Notice how it is raised a little using parallels.  This is important as the bit will be edging ever so slightly outside the tubing. If the top of the tubing was flush with the vise, I would probably break the bit when it hits the vise.  At the very least I would mess up my vise jaws.

Even when using flat bar stock, you must take this into account.  If I was using some 1/8" or 1/16" flat bar stock, it would need to be 1.5" deep as I not only need to stay away from the vise jaws, but the parallels the stock is sitting on as well.

In this case using square tubing and raising it above the jaws works perfect, and I can get away with milling 1" deep stock.


The Bit

The bit I will be using is an 1/8" Onsrud 63-610 O-Flute bit.

This bit was designed to be used milling aluminum.  And while its a little price for such a small bit, I have yet to find one that works as well for its size.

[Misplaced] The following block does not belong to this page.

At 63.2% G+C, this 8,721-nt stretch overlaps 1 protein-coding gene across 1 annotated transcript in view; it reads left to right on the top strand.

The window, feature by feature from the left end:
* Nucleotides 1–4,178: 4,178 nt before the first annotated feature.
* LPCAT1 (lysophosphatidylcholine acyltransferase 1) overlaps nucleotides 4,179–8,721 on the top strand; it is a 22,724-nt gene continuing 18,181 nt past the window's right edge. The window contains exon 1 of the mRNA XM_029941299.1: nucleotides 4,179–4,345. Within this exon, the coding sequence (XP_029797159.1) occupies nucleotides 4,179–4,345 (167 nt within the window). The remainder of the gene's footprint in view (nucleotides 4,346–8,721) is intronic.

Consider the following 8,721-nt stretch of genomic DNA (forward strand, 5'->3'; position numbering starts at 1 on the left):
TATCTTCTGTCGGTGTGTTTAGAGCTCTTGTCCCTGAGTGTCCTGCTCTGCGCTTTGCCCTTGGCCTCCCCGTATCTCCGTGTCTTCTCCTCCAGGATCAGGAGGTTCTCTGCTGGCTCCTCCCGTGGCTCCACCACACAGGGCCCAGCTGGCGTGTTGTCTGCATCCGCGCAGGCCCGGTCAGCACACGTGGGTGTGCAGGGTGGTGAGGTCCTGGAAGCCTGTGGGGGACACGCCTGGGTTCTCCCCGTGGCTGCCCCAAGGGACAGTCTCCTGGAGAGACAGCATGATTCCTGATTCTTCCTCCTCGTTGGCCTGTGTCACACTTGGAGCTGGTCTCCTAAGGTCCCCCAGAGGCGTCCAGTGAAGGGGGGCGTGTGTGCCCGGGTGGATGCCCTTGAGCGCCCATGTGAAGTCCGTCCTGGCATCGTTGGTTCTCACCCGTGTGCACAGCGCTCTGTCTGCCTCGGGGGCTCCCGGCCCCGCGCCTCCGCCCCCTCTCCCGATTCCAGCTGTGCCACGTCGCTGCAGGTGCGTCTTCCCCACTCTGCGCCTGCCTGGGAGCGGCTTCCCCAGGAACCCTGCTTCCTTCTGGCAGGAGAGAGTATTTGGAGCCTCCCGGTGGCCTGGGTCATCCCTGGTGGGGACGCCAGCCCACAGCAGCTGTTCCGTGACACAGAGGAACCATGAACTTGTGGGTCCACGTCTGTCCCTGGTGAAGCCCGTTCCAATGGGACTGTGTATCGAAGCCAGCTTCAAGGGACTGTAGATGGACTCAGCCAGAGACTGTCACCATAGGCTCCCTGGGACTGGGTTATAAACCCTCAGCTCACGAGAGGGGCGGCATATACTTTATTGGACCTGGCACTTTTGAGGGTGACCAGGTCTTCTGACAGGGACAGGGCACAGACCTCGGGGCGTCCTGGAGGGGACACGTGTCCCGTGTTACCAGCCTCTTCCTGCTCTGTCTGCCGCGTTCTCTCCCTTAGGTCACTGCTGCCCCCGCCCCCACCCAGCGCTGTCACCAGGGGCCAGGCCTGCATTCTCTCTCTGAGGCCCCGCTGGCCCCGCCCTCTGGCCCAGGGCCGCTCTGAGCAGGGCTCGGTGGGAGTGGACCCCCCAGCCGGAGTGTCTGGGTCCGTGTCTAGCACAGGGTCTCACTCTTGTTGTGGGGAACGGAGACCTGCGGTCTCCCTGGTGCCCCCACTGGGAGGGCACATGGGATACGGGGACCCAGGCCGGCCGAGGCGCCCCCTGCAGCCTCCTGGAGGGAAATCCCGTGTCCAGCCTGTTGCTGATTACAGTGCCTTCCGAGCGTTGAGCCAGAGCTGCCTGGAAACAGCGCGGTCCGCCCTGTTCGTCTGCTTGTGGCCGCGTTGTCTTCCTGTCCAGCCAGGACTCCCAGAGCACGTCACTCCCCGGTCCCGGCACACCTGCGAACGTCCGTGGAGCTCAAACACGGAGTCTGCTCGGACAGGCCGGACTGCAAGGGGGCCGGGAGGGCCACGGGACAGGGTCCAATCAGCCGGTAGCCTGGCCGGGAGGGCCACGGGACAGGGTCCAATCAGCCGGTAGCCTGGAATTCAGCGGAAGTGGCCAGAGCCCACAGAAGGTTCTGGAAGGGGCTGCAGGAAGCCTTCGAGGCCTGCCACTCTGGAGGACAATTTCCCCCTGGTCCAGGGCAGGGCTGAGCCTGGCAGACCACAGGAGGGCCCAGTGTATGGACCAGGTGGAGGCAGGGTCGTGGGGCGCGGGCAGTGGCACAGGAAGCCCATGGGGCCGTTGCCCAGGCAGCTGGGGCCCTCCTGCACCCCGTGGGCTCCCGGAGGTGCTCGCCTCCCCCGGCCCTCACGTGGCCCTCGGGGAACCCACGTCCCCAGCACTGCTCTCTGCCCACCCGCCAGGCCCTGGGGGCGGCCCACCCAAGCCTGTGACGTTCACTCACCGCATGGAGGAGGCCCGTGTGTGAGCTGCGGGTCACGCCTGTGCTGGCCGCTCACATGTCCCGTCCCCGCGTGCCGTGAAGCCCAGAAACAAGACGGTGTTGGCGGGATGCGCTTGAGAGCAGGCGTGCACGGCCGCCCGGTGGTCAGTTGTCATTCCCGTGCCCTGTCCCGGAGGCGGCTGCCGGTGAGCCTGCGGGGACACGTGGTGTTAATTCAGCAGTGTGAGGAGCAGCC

You can pick one up here:

Onsrud 63-610 O-Flute

I mount the bit as far into the collet as I can without grabbing any of the flutes.


Setting the X,Y, and Z axis

X and Y

Since I referenced my part in the center when I created my toolpaths, I need to do so in Mach3.  I move my tool to the center of the stock and hit the Zero X and Zero Y buttons.  This set the X and Y points to zero where the bit is currently sitting.


Setting the Z axis is easy if you have a probe.  Just place the probe plate under the bit and hit the probe button.  The bit will seek out the plate and automatically set the bit to the top of the stock.

If you dont have a probe, you will have to slowly move the bit down until it just touches the stock, then hit the Zero Z button.

Now your ready to cut the part.


Running the Job

A few things first.  If you dont have computer controlled spindle, make sure you have started the spindle and set the speed before starting the job.

I also like to make sure my blower and lube system is working before starting.  If you dont have a blower, this part will probably still mill ok, since it is so thin. If you dont have a lube system, you can use a small oil squirter to apply some lube from time to time.

There are two types of lube I like to use. The first is the Trend Tool and Bit Cleaner.

I use this if I have to lube manually from a bottle. 

If I am using my automated or push button activated system, I use some Sta-Lube Soluble Oil.